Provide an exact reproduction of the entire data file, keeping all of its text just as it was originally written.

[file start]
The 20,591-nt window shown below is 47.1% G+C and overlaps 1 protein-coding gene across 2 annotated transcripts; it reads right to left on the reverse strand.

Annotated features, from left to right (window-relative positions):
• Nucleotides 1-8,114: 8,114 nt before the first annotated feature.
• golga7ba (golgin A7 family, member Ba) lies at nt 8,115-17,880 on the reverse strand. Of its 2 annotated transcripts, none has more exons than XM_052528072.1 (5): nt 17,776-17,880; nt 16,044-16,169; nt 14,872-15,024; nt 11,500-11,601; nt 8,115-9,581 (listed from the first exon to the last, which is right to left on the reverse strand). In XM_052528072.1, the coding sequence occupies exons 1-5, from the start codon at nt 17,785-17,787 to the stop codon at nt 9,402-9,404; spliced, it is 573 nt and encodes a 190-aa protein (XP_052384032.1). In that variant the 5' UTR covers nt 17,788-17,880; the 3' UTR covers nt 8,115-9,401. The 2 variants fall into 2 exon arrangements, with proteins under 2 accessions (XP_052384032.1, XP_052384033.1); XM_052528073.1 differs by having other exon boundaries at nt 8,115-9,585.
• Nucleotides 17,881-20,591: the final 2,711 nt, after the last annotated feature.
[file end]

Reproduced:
The 20,591-nt window shown below is 47.1% G+C and overlaps 1 protein-coding gene across 2 annotated transcripts; it reads right to left on the reverse strand.

Annotated features, from left to right (window-relative positions):
• Nucleotides 1-8,114: 8,114 nt before the first annotated feature.
• golga7ba (golgin A7 family, member Ba) lies at nt 8,115-17,880 on the reverse strand. Of its 2 annotated transcripts, none has more exons than XM_052528072.1 (5): nt 17,776-17,880; nt 16,044-16,169; nt 14,872-15,024; nt 11,500-11,601; nt 8,115-9,581 (listed from the first exon to the last, which is right to left on the reverse strand). In XM_052528072.1, the coding sequence occupies exons 1-5, from the start codon at nt 17,785-17,787 to the stop codon at nt 9,402-9,404; spliced, it is 573 nt and encodes a 190-aa protein (XP_052384032.1). In that variant the 5' UTR covers nt 17,788-17,880; the 3' UTR covers nt 8,115-9,401. The 2 variants fall into 2 exon arrangements, with proteins under 2 accessions (XP_052384032.1, XP_052384033.1); XM_052528073.1 differs by having other exon boundaries at nt 8,115-9,585.
• Nucleotides 17,881-20,591: the final 2,711 nt, after the last annotated feature.